A new report from The NPD Group showed that the total unit count for restaurants in the United States increased anemically in the 12 months ended in March, with independent restaurants closing locations and offsetting what slow growth in units chain brands showed.
NPD Group’s “Spring 2013 ReCount” report found the total count of restaurants in the United States rose by 0.5 percent, or 3,045 units, from 614,460 units on March 31, 2012, to 617,505 12 months later. During that time, restaurant chains increased their collective unit count 1.3 percent to 280,336 locations and the number of independent restaurants contracted 0.2 percent to 337,169 units.
The number of quick-service restaurants inched up 1 percent to 328,162 units, while full-service locations — encompassing the casual-dining, fine-dining, and midscale or family-dining segments — remained relatively flat at 289,343 units.
“With the restaurant industry not yet fully recovered from the recession, restaurant operators are being more cautious in their expansion plans,” Greg Starzynski, director of product management for NPD Foodservice, said in a statement. “Based on our forecast for slow traffic growth over the next decade, restaurant expansion will continue to be conservative.”
Nation’s Restaurant News’ proprietary Top 200 census found slight accelerations of unit growth for both the Top 100 and Second 100 groupings of foodservice brands, ranked by total U.S. foodservice sales.
For their latest completed fiscal years, chains had average growth in U.S. units of 2.72 percent, rising from 2.15 percent the preceding year. Cheddar’s Casual Café, Burgers and Fries, , Jimmy John’s Gourmet Sandwiches and Mexican Grill continued to show double-digit growth rates in their unit counts.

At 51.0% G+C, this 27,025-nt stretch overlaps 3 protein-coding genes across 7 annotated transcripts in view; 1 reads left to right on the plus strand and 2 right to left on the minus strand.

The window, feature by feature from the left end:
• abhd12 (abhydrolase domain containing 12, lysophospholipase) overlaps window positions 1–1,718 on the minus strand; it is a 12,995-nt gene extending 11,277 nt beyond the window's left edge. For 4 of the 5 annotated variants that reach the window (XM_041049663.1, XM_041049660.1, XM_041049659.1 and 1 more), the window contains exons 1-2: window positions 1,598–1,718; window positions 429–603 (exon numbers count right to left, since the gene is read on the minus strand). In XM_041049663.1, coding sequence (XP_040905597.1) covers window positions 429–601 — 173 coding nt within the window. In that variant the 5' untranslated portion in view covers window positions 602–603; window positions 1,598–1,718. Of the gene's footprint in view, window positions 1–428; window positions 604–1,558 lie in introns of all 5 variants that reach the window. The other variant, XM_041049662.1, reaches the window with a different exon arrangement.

The Second 200 chains’ average unit growth rate for their latest completed fiscal years was 2.52 percent, increasing from 1.6 percent the preceding year. Dickey’s Barbecue Pit led that contingent with a 65.5-percent increase in unit count, followed by Seasons 52, Smashburger and Bar Louie, which all grew their number of locations by more than 30 percent.
A separate report from The NPD Group’s CREST service, which tracks daily patterns of visits to commercial and noncommercial foodservice outlets, found that total restaurant traffic was flat for the 12 months ended May 2013, compared with the same period a year earlier. During that time, consumers made about 61 billion restaurant visits in the United States, which was still 1.73 billion visits fewer than they made in the 12 months ended May 2009.
The NPD Group also forecasted that traffic at dinner would grow 4 percent through 2022, which is less than 0.5 percent per year.
Correction: August 6, 2013 An earlier version of this article mischaracterized the measurement periods for unit growth for restaurant brands in the Top 200 census. Because the 12-month fiscal periods reported in the Top 200 for various chains end anywhere from July 2012 through June 2013, references in this version to the brands’ “latest completed fiscal years” replace inaccurate references to “fiscal 2012.”